David Tamihere 'real dirty' on secret witnesses after snitch who helped convict him of Swedish tourists' murders revealed

Convicted murderer David Tamihere says he's "real dirty" on secret witnesses after the name was revealed today of one who helped convict him of the murders of two Swedish tourists in 1989.

Robert Conchie Harris has been known simply as 'Witness C' for nearly 30 years, his identity a secret, and last September the jailhouse 'snitch' was convicted of perjury for giving false evidence in the Tamihere case. 

Harris's explosive evidence played a major part in convincing a jury that David Tamihere was the man who killed Swedish tourists Heidi Paakkonen and Urban Hoglin on the Coromandel Peninsula. But his testimony was found to be all lies. 

Urban Höglin and Heidi Paakkonen
Urban Höglin and Heidi Paakkonen Source: 1 NEWS

"I've got a real dirty on these secret witnesses. You've got no idea to see how dirty I am on them," Tamihere told 1 NEWS.

"I reckon it's high time that this cellmate confession stuff gets stopped," he added.

1 NEWS can now reveal Harris is a career criminal - a double murderer who executed a couple on a remote Northland property in 1983.

Secret witness researcher Mike Kalaugher said Harris "left both their bodies lying on the ground after he had shot them so that their children would find them on their way home from school".

Harris has been twice released on parole and twice recalled back to prison, most recently for a sexual offence.

And thanks to the private prosecution of another inmate, Arthur Taylor, 69-year-old Harris is now serving another eight years for perjury.

It's just completely misleading for jurors - Mike Kalaugher, secret witness researcher

"This is a serial liar," said Richard Francois, Arthur Taylor's lawyer.

Harris claimed Tamihere told him he'd brutally murdered the Swedish couple, but twice retracted that, once on national television.

Robert Conchie Harris (wearing tie and facing camera).
Robert Conchie Harris (wearing tie and facing camera). Source: 1 NEWS

Witness C, was asked on the Holmes programme in July 1996: "Did he ever say anything to you like, 'I killed the Swedes?'"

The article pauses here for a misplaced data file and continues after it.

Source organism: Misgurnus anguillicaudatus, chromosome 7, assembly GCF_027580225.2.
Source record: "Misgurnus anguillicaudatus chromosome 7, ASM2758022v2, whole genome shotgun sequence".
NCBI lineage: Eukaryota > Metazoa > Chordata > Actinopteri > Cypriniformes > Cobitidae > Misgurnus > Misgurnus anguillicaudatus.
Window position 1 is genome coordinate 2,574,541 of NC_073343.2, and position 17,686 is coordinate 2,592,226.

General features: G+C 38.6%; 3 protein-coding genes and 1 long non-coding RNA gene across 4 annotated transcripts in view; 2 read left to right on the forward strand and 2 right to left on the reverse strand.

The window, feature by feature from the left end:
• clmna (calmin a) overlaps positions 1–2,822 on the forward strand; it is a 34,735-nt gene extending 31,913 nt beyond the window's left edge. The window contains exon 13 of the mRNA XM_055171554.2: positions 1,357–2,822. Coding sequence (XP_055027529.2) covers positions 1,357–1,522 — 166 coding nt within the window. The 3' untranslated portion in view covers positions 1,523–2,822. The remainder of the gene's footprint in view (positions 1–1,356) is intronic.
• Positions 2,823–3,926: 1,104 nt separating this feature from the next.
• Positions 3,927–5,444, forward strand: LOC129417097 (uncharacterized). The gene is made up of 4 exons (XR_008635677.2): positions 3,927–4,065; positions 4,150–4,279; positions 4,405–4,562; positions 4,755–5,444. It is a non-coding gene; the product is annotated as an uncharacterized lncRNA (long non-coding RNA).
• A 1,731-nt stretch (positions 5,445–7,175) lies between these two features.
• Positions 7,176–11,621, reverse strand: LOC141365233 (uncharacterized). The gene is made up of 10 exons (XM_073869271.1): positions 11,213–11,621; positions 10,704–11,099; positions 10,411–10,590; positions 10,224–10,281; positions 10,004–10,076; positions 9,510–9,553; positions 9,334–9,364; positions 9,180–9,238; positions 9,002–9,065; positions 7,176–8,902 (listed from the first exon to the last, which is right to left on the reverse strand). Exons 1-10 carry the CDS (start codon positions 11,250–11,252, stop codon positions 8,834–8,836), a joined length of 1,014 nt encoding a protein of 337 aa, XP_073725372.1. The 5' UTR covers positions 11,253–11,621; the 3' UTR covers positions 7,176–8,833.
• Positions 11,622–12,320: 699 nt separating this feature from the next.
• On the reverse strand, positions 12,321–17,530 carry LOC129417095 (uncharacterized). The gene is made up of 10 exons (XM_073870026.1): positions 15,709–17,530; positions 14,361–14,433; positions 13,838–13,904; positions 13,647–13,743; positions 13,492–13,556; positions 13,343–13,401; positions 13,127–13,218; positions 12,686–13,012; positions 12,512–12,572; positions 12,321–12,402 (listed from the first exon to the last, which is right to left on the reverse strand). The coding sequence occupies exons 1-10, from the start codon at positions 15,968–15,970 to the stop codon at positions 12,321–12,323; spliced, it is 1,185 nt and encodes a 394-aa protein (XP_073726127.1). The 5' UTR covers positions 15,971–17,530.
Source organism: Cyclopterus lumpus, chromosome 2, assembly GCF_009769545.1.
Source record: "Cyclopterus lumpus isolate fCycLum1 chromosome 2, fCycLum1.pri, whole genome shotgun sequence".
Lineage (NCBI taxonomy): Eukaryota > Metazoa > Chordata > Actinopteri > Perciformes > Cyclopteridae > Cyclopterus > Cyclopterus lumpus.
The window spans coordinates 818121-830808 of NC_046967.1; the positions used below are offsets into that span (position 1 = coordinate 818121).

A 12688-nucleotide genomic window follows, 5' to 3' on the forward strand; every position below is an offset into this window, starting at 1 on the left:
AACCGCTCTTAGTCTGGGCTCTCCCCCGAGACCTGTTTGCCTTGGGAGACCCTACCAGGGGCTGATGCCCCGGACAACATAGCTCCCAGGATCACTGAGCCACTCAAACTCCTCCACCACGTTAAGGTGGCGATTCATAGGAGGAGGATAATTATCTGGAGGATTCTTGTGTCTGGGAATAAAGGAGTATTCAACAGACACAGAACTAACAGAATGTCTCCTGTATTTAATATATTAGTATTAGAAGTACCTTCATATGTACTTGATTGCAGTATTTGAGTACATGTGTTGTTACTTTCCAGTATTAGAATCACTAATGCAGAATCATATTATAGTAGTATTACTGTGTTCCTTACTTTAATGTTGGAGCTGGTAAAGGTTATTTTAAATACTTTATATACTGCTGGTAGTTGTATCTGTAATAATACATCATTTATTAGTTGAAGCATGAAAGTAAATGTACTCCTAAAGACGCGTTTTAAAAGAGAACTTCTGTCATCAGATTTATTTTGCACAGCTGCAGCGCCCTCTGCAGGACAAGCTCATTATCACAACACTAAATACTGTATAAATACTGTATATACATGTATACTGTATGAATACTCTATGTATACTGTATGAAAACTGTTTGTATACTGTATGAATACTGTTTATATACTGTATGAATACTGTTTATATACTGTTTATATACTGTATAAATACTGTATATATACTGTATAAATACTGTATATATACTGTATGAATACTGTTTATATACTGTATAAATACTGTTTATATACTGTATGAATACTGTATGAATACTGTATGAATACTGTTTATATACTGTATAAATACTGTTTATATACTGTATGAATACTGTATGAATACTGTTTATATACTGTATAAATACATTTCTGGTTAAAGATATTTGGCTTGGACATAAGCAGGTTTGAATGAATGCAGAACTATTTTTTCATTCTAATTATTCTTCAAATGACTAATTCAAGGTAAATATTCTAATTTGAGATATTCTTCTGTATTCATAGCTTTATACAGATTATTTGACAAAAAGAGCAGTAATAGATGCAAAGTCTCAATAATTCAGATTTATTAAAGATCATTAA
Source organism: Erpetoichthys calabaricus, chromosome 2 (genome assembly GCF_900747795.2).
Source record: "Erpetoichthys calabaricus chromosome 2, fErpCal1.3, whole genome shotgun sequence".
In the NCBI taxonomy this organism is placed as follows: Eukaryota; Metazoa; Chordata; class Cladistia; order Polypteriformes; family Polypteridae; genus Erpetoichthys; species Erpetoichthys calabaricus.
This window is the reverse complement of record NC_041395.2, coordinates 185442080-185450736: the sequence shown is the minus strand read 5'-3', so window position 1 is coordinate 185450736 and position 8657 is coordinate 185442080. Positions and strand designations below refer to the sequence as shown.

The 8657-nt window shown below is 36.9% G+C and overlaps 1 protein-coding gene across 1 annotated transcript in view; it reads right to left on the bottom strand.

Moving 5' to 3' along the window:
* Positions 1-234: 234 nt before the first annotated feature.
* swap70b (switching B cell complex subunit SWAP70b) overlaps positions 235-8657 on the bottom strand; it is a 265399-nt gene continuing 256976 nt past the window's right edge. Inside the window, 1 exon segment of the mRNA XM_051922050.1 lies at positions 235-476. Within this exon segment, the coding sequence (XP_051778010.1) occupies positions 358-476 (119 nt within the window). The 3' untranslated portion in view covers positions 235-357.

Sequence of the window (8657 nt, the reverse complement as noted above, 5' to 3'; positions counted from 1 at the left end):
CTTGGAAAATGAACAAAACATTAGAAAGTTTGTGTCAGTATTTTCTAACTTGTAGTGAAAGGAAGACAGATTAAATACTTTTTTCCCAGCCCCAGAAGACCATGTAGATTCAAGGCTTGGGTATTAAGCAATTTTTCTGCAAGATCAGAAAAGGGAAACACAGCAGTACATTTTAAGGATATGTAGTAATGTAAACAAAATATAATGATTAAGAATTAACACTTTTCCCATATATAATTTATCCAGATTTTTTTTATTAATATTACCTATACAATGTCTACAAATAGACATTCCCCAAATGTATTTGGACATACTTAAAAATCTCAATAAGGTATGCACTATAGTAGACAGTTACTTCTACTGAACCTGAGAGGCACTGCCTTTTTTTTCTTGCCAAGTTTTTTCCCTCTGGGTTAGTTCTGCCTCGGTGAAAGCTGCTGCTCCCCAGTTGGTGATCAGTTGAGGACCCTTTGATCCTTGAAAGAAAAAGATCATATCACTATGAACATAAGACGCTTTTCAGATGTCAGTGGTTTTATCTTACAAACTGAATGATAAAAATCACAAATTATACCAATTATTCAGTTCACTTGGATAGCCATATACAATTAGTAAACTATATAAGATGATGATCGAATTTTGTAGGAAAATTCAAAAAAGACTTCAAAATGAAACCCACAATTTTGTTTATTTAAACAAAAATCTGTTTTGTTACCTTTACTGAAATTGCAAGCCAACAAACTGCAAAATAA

Witness C replied: "No, he always maintained his innocence to me."

Mr Kalaugher said today: "This is the criminal who's going to tell the truth about what really happened. That's the way it's portrayed. And it's just not true. It's just completely misleading for jurors."

Mr Francois said: "He's been used by the police time and time again, and they know it."

In some countries jailhouse witnesses are banned. In Canada their credibility is first tested by an independent panel of prosecutors. In New Zealand there are no plans to change the way we use prison informants.

David Tamihere was released on parole in 2010. He could be recalled to prison at any time.

He's hoping the Government's plans to establish a Criminal Cases Review Commission will one day clear him of the Swedish murders.

Robert Conchie Harris' testimony helped convict David Tamihere of the murder of two Swedish backbackers. Source: 1 NEWS


Drug testing legalisation at NZ festivals on the cards

The Government is considering legalising drug-testing services at festivals.

A community organisation, Know Your Stuff, said the law hindered people's access to pill testing at events, which put users at risk.

Its managing director Wendy Allison said section 12 of the Misuse of Drugs Act made it a criminal offence to permit a venue to be used for drug consumption, so the presence of pill testing would demonstrate that the event organisers knew that people use drugs.

"Section 12 was never intended to prevent harm reduction services from happening at events."

"An unintended consequence of the Section has been to deter event organisers from providing harm reduction services such as pill testing, removing this barrier is an obvious step towards keeping people safe."

Health Minister David Clark said the coalition Government was dealing with drug use as a health and harm reduction issue.

"In light of this, I've had initial discussions with the Justice Minister about 'drug checking' services.